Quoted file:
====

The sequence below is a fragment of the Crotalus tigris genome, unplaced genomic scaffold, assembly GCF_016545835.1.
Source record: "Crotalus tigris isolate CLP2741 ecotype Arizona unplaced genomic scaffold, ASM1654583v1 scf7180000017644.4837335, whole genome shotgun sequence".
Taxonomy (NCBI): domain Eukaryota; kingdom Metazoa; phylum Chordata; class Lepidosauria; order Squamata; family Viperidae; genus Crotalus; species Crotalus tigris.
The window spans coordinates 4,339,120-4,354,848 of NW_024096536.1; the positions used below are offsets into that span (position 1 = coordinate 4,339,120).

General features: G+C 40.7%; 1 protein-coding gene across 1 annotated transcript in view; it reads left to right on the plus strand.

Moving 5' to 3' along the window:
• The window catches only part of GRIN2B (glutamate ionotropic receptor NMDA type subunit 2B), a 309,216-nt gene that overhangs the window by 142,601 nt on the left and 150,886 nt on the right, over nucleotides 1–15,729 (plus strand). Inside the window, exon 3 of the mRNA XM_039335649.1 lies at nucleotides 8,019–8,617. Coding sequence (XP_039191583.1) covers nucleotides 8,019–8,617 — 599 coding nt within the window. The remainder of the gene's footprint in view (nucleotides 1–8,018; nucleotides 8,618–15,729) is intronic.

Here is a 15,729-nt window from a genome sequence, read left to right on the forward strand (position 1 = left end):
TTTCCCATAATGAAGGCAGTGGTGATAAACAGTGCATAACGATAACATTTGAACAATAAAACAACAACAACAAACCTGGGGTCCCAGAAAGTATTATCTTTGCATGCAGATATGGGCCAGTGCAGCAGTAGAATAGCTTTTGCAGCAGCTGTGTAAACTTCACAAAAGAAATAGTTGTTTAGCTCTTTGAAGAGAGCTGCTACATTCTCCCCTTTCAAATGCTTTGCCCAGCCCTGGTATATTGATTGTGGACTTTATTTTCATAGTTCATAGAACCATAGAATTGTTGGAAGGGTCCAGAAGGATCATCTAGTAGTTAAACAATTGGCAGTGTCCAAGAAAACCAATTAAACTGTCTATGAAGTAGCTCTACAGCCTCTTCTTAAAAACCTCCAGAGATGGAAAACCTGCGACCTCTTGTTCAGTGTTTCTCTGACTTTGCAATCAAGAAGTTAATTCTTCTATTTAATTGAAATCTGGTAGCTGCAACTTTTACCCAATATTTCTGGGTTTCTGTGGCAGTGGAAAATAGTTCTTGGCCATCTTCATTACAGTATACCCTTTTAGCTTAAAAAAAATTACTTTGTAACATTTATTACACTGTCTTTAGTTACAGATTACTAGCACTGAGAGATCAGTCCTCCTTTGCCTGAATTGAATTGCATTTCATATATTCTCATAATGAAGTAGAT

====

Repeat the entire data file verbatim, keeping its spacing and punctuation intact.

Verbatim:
The sequence below is a fragment of the Crotalus tigris genome, unplaced genomic scaffold, assembly GCF_016545835.1.
Source record: "Crotalus tigris isolate CLP2741 ecotype Arizona unplaced genomic scaffold, ASM1654583v1 scf7180000017644.4837335, whole genome shotgun sequence".
Taxonomy (NCBI): domain Eukaryota; kingdom Metazoa; phylum Chordata; class Lepidosauria; order Squamata; family Viperidae; genus Crotalus; species Crotalus tigris.
The window spans coordinates 4,339,120-4,354,848 of NW_024096536.1; the positions used below are offsets into that span (position 1 = coordinate 4,339,120).

General features: G+C 40.7%; 1 protein-coding gene across 1 annotated transcript in view; it reads left to right on the plus strand.

Moving 5' to 3' along the window:
• The window catches only part of GRIN2B (glutamate ionotropic receptor NMDA type subunit 2B), a 309,216-nt gene that overhangs the window by 142,601 nt on the left and 150,886 nt on the right, over nucleotides 1–15,729 (plus strand). Inside the window, exon 3 of the mRNA XM_039335649.1 lies at nucleotides 8,019–8,617. Coding sequence (XP_039191583.1) covers nucleotides 8,019–8,617 — 599 coding nt within the window. The remainder of the gene's footprint in view (nucleotides 1–8,018; nucleotides 8,618–15,729) is intronic.

Here is a 15,729-nt window from a genome sequence, read left to right on the forward strand (position 1 = left end):
TTTCCCATAATGAAGGCAGTGGTGATAAACAGTGCATAACGATAACATTTGAACAATAAAACAACAACAACAAACCTGGGGTCCCAGAAAGTATTATCTTTGCATGCAGATATGGGCCAGTGCAGCAGTAGAATAGCTTTTGCAGCAGCTGTGTAAACTTCACAAAAGAAATAGTTGTTTAGCTCTTTGAAGAGAGCTGCTACATTCTCCCCTTTCAAATGCTTTGCCCAGCCCTGGTATATTGATTGTGGACTTTATTTTCATAGTTCATAGAACCATAGAATTGTTGGAAGGGTCCAGAAGGATCATCTAGTAGTTAAACAATTGGCAGTGTCCAAGAAAACCAATTAAACTGTCTATGAAGTAGCTCTACAGCCTCTTCTTAAAAACCTCCAGAGATGGAAAACCTGCGACCTCTTGTTCAGTGTTTCTCTGACTTTGCAATCAAGAAGTTAATTCTTCTATTTAATTGAAATCTGGTAGCTGCAACTTTTACCCAATATTTCTGGGTTTCTGTGGCAGTGGAAAATAGTTCTTGGCCATCTTCATTACAGTATACCCTTTTAGCTTAAAAAAAATTACTTTGTAACATTTATTACACTGTCTTTAGTTACAGATTACTAGCACTGAGAGATCAGTCCTCCTTTGCCTGAATTGAATTGCATTTCATATATTCTCATAATGAAGTAGAT